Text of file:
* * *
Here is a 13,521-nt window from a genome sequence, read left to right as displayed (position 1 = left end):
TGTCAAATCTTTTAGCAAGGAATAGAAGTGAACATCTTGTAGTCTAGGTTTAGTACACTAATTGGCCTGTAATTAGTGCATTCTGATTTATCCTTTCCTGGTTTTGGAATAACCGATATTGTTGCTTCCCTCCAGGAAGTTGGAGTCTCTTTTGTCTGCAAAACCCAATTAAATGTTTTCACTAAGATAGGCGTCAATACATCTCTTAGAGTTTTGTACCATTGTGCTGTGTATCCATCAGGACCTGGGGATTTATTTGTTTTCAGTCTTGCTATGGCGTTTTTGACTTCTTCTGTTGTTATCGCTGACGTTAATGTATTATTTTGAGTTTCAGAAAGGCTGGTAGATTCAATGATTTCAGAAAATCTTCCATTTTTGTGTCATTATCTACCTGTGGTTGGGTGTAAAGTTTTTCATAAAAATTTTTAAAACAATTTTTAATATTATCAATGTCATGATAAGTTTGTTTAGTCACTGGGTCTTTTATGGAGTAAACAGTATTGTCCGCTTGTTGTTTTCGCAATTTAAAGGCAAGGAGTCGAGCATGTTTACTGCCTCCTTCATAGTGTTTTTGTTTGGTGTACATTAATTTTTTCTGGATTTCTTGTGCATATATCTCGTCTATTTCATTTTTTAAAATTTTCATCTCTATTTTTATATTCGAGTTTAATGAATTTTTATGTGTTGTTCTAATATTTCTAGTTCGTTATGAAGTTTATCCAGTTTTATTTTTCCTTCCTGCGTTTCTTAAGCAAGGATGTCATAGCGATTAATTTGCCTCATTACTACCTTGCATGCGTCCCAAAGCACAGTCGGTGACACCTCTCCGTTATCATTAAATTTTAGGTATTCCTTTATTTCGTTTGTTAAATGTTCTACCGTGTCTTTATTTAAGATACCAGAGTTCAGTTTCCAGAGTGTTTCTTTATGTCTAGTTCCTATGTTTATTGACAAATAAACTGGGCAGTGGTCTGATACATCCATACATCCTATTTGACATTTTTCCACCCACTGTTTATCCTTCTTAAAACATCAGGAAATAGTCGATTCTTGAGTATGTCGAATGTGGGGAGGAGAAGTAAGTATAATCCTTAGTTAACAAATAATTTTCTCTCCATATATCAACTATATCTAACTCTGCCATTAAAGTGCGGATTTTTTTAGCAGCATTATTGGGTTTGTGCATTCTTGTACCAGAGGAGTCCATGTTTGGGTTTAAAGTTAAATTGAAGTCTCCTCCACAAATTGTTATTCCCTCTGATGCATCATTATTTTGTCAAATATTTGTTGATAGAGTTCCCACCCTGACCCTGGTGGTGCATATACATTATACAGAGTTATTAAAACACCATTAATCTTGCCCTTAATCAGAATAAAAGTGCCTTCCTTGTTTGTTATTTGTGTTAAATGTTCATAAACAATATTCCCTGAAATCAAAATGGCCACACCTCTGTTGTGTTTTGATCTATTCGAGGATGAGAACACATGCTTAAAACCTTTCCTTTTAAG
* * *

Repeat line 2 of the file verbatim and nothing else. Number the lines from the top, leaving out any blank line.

TGTCAAATCTTTTAGCAAGGAATAGAAGTGAACATCTTGTAGTCTAGGTTTAGTACACTAATTGGCCTGTAATTAGTGCATTCTGATTTATCCTTTCCTGGTTTTGGAATAACCGATATTGTTGCTTCCCTCCAGGAAGTTGGAGTCTCTTTTGTCTGCAAAACCCAATTAAATGTTTTCACTAAGATAGGCGTCAATACATCTCTTAGAGTTTTGTACCATTGTGCTGTGTATCCATCAGGACCTGGGGATTTATTTGTTTTCAGTCTTGCTATGGCGTTTTTGACTTCTTCTGTTGTTATCGCTGACGTTAATGTATTATTTTGAGTTTCAGAAAGGCTGGTAGATTCAATGATTTCAGAAAATCTTCCATTTTTGTGTCATTATCTACCTGTGGTTGGGTGTAAAGTTTTTCATAAAAATTTTTAAAACAATTTTTAATATTATCAATGTCATGATAAGTTTGTTTAGTCACTGGGTCTTTTATGGAGTAAACAGTATTGTCCGCTTGTTGTTTTCGCAATTTAAAGGCAAGGAGTCGAGCATGTTTACTGCCTCCTTCATAGTGTTTTTGTTTGGTGTACATTAATTTTTTCTGGATTTCTTGTGCATATATCTCGTCTATTTCATTTTTTAAAATTTTCATCTCTATTTTTATATTCGAGTTTAATGAATTTTTATGTGTTGTTCTAATATTTCTAGTTCGTTATGAAGTTTATCCAGTTTTATTTTTCCTTCCTGCGTTTCTTAAGCAAGGATGTCATAGCGATTAATTTGCCTCATTACTACCTTGCATGCGTCCCAAAGCACAGTCGGTGACACCTCTCCGTTATCATTAAATTTTAGGTATTCCTTTATTTCGTTTGTTAAATGTTCTACCGTGTCTTTATTTAAGATACCAGAGTTCAGTTTCCAGAGTGTTTCTTTATGTCTAGTTCCTATGTTTATTGACAAATAAACTGGGCAGTGGTCTGATACATCCATACATCCTATTTGACATTTTTCCACCCACTGTTTATCCTTCTTAAAACATCAGGAAATAGTCGATTCTTGAGTATGTCGAATGTGGGGAGGAGAAGTAAGTATAATCCTTAGTTAACAAATAATTTTCTCTCCATATATCAACTATATCTAACTCTGCCATTAAAGTGCGGATTTTTTTAGCAGCATTATTGGGTTTGTGCATTCTTGTACCAGAGGAGTCCATGTTTGGGTTTAAAGTTAAATTGAAGTCTCCTCCACAAATTGTTATTCCCTCTGATGCATCATTATTTTGTCAAATATTTGTTGATAGAGTTCCCACCCTGACCCTGGTGGTGCATATACATTATACAGAGTTATTAAAACACCATTAATCTTGCCCTTAATCAGAATAAAAGTGCCTTCCTTGTTTGTTATTTGTGTTAAATGTTCATAAACAATATTCCCTGAAATCAAAATGGCCACACCTCTGTTGTGTTTTGATCTATTCGAGGATGAGAACACATGCTTAAAACCTTTCCTTTTAAG